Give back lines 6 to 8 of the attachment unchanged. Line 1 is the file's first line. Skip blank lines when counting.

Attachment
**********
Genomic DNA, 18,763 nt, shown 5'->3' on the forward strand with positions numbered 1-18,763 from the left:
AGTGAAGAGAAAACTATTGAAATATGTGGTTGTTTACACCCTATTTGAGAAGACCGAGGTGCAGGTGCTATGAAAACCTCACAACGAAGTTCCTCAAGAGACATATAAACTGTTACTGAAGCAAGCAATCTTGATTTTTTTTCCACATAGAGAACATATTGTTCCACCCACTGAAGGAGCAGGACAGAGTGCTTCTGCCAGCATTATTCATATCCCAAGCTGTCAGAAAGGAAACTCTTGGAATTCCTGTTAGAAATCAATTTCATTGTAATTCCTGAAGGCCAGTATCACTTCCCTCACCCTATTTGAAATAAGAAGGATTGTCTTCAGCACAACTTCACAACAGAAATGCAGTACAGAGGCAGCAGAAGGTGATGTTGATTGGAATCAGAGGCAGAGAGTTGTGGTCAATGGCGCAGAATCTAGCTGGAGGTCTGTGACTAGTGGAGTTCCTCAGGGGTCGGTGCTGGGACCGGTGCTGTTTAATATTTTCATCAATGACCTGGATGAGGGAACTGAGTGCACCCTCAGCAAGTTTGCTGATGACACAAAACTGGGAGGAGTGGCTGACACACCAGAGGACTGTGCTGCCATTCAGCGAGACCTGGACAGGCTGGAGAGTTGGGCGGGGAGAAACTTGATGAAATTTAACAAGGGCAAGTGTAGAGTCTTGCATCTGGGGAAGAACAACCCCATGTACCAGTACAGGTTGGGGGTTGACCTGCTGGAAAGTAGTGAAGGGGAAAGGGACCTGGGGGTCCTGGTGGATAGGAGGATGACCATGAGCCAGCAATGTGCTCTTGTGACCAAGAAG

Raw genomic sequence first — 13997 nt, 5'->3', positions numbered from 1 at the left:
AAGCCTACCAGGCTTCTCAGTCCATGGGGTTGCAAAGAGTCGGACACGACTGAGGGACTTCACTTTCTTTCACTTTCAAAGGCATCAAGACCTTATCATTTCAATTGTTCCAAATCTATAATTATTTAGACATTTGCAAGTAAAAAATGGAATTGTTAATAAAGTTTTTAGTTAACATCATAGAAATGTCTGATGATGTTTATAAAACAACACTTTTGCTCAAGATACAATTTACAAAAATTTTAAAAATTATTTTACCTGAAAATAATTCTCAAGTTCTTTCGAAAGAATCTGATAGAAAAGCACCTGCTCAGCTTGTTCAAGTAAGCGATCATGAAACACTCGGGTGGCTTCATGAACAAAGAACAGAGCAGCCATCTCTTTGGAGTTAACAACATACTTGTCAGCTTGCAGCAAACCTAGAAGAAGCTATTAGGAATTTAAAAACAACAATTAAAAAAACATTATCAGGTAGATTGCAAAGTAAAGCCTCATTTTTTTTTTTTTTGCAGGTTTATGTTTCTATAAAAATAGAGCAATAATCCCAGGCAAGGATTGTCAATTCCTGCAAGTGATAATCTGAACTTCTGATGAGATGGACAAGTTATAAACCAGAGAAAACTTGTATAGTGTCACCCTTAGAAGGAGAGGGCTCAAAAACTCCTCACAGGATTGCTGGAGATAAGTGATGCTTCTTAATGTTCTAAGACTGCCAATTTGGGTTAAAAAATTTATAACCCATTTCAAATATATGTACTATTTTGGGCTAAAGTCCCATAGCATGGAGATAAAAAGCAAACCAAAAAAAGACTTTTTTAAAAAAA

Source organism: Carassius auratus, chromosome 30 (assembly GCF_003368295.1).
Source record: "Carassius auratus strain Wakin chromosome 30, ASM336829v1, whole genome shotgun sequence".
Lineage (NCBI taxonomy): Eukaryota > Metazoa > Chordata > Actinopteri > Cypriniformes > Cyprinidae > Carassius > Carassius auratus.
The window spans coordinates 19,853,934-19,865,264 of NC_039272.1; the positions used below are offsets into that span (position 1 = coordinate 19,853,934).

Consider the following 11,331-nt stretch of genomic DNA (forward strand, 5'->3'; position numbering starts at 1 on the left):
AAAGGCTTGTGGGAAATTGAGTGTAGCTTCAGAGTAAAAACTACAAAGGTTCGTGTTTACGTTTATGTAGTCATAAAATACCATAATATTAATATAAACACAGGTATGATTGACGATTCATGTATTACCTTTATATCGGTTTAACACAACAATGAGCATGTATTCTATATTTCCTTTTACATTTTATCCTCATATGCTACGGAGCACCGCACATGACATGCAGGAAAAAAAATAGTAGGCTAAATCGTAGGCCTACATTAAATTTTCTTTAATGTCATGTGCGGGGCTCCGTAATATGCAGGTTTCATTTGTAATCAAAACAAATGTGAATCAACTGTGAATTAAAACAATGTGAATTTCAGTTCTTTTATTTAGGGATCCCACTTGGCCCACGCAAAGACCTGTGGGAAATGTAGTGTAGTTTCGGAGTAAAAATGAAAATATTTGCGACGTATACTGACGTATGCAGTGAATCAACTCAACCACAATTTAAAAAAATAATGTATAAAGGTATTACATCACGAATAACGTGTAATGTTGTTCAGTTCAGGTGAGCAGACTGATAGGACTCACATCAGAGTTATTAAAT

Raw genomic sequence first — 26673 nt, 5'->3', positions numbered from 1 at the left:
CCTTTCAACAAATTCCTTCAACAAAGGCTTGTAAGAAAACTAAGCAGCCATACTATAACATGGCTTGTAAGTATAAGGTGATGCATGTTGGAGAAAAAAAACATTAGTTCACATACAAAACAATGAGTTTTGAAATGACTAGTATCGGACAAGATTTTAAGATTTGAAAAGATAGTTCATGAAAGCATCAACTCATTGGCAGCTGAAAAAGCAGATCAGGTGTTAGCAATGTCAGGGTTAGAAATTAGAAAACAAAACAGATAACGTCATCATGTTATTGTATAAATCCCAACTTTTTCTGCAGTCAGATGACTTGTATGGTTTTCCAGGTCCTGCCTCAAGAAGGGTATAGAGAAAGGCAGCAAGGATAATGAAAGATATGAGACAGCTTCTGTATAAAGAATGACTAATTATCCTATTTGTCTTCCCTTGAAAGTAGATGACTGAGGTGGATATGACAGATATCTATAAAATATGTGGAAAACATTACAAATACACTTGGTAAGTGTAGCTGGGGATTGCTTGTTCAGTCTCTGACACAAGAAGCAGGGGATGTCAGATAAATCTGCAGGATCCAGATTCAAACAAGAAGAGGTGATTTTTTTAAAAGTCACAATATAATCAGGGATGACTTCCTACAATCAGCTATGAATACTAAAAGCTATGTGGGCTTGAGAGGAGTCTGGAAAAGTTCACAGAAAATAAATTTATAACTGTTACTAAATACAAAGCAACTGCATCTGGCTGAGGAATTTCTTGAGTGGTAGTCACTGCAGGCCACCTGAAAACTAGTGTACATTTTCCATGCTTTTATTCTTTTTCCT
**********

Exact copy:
Source record: "Carassius auratus strain Wakin chromosome 30, ASM336829v1, whole genome shotgun sequence".
Lineage (NCBI taxonomy): Eukaryota > Metazoa > Chordata > Actinopteri > Cypriniformes > Cyprinidae > Carassius > Carassius auratus.
The window spans coordinates 19,853,934-19,865,264 of NC_039272.1; the positions used below are offsets into that span (position 1 = coordinate 19,853,934).